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Bright Lights Small Community

February 5, 2009

philadelphia fairmount park summer 2008 3230, originally uploaded by bly2k.

When you think of a sense of community you probably think of a small town, perhaps the idyllic, even mythic Main Street USA. What you may not realize is that sense of community that exists in the largest cities in the world. It may not exist city-wide but it exists in a every little neighborhood and community that makes up a city proper.

Within an easy walk from my house I can reach a hair salon, grocery store, post office and a host of places to eat from fast food to fine dining. A little bit further, but still in walking distance, is a hardware store, a pet store and a liquor store. I can bike to downtown and the historic section of Philly, and get to a really nice fabric store and yarn store that offer night classes. For the first time in my life I know almost everyone on my street. We say hello to one another, take each other’s packages and take turn cleaning the leaves off the sidewalk.

I wouldn’t have imagined that there would be this sense of community in a city but I guess looking from the outside in you wouldn’t. City people have a hardcore reputation to maintain after all šŸ™‚ Ideally, most of us would probably like to own some land and cultivate it, but the reality is that it’s not possible for all of us now or ever. Is there even enough land in the US for everyone to own 5 acres? Perhaps if we tore up all the concrete but that isn’t going to happen. For those of us who have to work in or near a city or can’t afford land of our own the city is perhaps a greener place to live than the suburbs.

In tough economic times would it not be a better utilization of our resources to green up our cities instead of our suburbs?

3 Comments leave one →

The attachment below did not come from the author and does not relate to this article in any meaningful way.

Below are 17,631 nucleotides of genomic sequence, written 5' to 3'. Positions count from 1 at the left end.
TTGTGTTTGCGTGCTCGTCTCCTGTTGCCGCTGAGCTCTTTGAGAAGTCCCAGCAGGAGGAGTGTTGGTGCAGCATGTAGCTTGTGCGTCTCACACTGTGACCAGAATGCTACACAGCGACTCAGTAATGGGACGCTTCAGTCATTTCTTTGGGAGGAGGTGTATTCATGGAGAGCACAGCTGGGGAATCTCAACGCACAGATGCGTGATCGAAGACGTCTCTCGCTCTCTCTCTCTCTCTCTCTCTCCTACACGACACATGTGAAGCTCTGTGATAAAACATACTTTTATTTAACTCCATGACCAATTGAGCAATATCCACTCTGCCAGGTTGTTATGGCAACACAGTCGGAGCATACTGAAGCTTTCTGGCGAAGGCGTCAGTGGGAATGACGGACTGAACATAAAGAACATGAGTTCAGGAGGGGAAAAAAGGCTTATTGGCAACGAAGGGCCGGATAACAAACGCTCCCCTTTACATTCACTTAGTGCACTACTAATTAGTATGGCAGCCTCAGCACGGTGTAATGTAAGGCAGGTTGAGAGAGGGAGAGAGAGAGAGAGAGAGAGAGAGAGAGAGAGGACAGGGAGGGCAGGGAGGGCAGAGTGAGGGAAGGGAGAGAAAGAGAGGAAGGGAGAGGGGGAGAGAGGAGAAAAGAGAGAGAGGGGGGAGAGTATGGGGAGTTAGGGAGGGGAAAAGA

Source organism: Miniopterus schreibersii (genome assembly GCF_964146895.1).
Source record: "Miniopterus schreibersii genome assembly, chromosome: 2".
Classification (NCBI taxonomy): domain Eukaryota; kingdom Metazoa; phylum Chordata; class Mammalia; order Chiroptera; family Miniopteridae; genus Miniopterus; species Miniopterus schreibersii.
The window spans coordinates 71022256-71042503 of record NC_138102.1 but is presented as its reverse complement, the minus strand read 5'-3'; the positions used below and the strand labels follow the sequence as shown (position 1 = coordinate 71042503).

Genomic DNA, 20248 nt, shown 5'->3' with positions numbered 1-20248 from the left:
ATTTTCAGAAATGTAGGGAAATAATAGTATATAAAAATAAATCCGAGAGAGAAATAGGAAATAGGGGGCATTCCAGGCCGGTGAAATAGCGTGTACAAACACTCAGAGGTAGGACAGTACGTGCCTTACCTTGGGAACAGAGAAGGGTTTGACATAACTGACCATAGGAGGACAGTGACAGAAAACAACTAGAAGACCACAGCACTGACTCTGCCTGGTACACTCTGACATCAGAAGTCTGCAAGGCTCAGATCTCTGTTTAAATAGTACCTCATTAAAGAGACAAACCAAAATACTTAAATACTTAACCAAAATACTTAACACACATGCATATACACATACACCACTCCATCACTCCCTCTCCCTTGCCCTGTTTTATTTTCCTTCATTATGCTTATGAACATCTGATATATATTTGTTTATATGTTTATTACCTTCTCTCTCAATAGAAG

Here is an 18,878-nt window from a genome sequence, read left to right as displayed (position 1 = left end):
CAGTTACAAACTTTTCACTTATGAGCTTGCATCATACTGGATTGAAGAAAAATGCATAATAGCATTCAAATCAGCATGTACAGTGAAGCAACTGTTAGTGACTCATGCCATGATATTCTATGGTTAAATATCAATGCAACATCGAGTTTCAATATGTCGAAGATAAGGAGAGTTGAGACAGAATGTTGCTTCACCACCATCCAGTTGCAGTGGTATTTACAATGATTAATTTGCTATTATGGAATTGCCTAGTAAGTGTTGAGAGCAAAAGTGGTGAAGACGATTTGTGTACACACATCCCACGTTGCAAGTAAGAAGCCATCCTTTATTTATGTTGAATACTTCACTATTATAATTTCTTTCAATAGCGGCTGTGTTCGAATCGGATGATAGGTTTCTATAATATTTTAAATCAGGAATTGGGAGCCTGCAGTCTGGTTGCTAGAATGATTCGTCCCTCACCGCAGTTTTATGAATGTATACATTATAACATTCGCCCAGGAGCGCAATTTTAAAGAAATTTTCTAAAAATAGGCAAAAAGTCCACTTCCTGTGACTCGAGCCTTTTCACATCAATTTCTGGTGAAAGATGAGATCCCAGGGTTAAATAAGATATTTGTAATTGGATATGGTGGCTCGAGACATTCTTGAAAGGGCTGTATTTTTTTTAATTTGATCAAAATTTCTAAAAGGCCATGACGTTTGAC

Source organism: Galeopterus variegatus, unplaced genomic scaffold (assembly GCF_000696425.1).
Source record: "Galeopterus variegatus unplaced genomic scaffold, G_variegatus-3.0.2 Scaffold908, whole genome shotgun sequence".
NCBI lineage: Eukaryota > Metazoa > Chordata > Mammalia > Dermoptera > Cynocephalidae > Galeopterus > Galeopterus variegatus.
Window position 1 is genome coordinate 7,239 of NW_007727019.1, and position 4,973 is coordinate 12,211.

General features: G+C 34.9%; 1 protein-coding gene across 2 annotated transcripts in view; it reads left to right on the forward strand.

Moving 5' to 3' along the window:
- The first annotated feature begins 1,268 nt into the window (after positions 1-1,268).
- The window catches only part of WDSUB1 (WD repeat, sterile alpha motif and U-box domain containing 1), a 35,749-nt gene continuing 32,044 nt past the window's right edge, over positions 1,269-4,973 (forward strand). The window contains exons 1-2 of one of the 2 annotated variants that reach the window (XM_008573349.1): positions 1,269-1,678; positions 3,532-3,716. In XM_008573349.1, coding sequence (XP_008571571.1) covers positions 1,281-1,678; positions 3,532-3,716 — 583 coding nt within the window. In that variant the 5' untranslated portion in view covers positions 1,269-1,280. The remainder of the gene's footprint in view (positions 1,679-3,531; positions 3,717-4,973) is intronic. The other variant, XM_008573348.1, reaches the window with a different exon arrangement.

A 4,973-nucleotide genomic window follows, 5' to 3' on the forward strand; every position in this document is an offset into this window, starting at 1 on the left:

1. February 5, 2009 12:43 pm

    I’m grateful to live in Austin, TX, which is extremely focused on staying green and is definitely as series of communities similar to those you’ve described. It is possible to convert our concrete jungles into agriculturally sustainable meccas without ripping out the highways, and if we learn to live well in the cities we can reduce urban sprawl considerably.

  2. February 5, 2009 11:22 pm

    Oooh, I agree completely! I lived in a small town last year, and we decided it was actually more sustainable for us to live in a city. Where before we had to drive everywhere to get anywhere, now we have a village that surrounds us. I haven’t left our neighborhood in 2 weeks! Matt and I both work within 1/2 mile of our home, and everything we need is within about 1 mile. We LOVE it.

    And there are many, many more ways that our community comes together now. I say hello to people as I walk down the street, many of the local business owners know us now, …

  3. Anne W. permalink
    February 9, 2009 1:43 pm

    I do think we should place a priority on greening the cities and teaching citizens to be more ecologically-minded. Not everyone is suited to country living and cities are important to the civilization. So, it only makes sense to focus resources on making cities more sustainable.

    A sustainable city makes for happier citizens, happier citizens make for happier, more satisfying neighbors. It’s a win-win situation!

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